An Easter COVID-19 wish: human solidarity with refugees at the border

Third of three articles

[I can only post this under one name but this is actually by Dr. Belinda Hernandez-Arriaga <bmhernandezarriaga@usfca.edu>, Dr. Amy Argenal <aargenal@usfca.edu>, and Dr. Rick Ayers <rjayers@usfca.edu>, University of San Francisco.]

On the morning of Good Friday, photos started coming in to the WhatsApp chats of our team, Bay Area Border Relief (BABR), showing an unknown female’s body floating at the edge of the Rio Grande at the Matamoros Border. There was little information about her story until calls came in later that day. “I just spoke to her the other day,” refugee leader Miguel said. “She was desperate, alone, tired and in anguish, she wanted to find a way to have a life. It was the last time I saw her until today when she is dead.” Today, the camp is grieving, knowing that the same water they have been forced to bathe in, the same water that separates them from freedom, is the same water in which she drowned in her despair for survival.

The camp of asylum seekers in Matamoros was overwhelmed by the heartbreak of seeing the desperation and sadness that punctuated the end of this woman’s life in her futile attempt to cross. Her death was a reminder of their fight for life and the risks refugees take every day just to survive, living in difficult and complicated conditions that are worsening.

The Trump administration began by forcing the separation of children from parents at the U.S. border, into growing concentration camps. Now with his cruel and inhumane “Remain in Mexico” policy (officially called Migrant Protection Protocol MPP), he is using terror tactics to keep asylum-seeking families frightened, confused, stressed and alone as they are forced to wait in Mexico for an asylum that is rarely forthcoming. The wall has never seemed bigger than under MPP where the cruelest of tactics are being used to dominate and humiliate humanity.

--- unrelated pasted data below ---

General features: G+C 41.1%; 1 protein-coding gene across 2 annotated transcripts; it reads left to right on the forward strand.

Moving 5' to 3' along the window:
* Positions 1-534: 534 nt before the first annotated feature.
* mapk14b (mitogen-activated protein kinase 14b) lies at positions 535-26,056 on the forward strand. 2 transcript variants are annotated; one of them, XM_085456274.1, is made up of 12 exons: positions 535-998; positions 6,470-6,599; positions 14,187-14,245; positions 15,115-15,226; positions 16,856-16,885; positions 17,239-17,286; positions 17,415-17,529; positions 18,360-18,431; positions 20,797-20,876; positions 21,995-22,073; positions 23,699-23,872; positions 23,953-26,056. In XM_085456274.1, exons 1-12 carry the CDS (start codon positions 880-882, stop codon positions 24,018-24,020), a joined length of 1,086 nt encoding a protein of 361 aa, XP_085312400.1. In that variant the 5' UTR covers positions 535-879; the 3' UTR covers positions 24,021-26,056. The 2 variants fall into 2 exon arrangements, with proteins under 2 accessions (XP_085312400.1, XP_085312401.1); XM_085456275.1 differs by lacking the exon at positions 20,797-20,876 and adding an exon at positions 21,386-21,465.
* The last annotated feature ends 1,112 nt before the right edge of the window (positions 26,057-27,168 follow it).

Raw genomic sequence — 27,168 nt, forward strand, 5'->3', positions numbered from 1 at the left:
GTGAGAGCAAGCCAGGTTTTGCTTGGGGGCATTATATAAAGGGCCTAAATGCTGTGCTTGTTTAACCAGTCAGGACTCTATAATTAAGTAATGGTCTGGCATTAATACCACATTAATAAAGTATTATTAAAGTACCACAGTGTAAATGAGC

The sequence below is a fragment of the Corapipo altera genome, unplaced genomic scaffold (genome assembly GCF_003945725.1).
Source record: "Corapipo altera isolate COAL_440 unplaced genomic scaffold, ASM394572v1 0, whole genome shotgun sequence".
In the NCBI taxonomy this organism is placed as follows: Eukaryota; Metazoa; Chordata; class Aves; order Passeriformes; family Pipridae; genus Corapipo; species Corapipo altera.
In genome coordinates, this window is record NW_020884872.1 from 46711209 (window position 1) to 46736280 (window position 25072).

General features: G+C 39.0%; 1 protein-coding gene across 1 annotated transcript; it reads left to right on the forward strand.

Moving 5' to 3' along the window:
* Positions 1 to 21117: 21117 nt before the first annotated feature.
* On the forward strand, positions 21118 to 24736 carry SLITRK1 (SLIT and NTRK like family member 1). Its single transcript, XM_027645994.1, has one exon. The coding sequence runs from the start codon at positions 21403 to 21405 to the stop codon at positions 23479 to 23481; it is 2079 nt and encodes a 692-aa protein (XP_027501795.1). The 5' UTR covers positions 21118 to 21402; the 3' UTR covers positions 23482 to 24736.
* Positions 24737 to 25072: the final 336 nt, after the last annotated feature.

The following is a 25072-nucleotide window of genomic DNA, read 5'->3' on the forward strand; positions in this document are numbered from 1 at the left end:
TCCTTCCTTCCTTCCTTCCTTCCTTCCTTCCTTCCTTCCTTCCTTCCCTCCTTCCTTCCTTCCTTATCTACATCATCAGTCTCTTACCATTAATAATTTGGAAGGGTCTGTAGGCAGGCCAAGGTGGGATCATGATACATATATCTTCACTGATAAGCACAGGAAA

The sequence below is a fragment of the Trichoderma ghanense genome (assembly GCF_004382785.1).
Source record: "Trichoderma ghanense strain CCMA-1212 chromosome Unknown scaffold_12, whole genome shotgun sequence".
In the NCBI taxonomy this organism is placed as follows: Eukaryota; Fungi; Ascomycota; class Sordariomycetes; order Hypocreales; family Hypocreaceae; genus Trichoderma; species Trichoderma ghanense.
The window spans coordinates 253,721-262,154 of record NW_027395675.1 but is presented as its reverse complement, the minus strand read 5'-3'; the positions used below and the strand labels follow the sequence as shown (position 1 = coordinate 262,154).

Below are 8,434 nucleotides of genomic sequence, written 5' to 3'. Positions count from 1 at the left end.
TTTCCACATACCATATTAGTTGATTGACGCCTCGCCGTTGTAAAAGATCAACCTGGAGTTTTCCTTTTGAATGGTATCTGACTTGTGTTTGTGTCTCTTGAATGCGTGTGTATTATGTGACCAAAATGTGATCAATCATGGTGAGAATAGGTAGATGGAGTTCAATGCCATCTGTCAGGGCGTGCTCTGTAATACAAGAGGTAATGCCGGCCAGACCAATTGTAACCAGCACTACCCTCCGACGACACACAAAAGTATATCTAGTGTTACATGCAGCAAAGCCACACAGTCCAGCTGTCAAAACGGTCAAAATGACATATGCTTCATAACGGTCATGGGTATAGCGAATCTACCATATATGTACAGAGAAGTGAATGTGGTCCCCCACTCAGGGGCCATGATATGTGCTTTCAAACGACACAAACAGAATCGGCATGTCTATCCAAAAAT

Death, hunger, illness and separation of families weaken these refugees and put them in danger. At the same time, it binds families from different countries into a strong community of solidarity. Their will to live strengthens as they push against forces that have dehumanized, criminalized and psychologically poisoned them. They are warriors fighting for survival with an unquenchable hope to achieve asylum. The reality of death that awaits them in their home countries fuels their determination to keep going. While most decisions are out of their control, their intrinsic strengths keep them organized to support one another and find ways to get themselves through day by day. Camp life is a grueling discourse of survival that is never predictable. Every day there are new twists and turns in the cruelty of MPP. But what no one, including those in camp, could predict was COVID-19.

As the death toll rises in the United States, so does the fear that has gripped our country. In many ways, this escalated fear is akin to what asylum-seeking families have been experiencing for months at our borders. Since COVID-19 began, the situation for the families at the Matamoros camp has worsened as the restrictions have made it much more difficult for allies to enter Matamoros. U.S. volunteers who have been a lifeline to the asylum-seekers have been restricted from crossing over the border to lend support as they had done in the past. No longer is the camp bustling with U.S. allies offering resources, advocacy and in many ways protection. This disconnection from volunteers who provide their daily bread has limited their resources, increasing hunger and insecurities for the families. Children have told us that they are not eating as much. One mother shared a recent hospital photo with our team on WhatsApp showing that she has lost significant weight over the past month, weighing in at 90 pounds.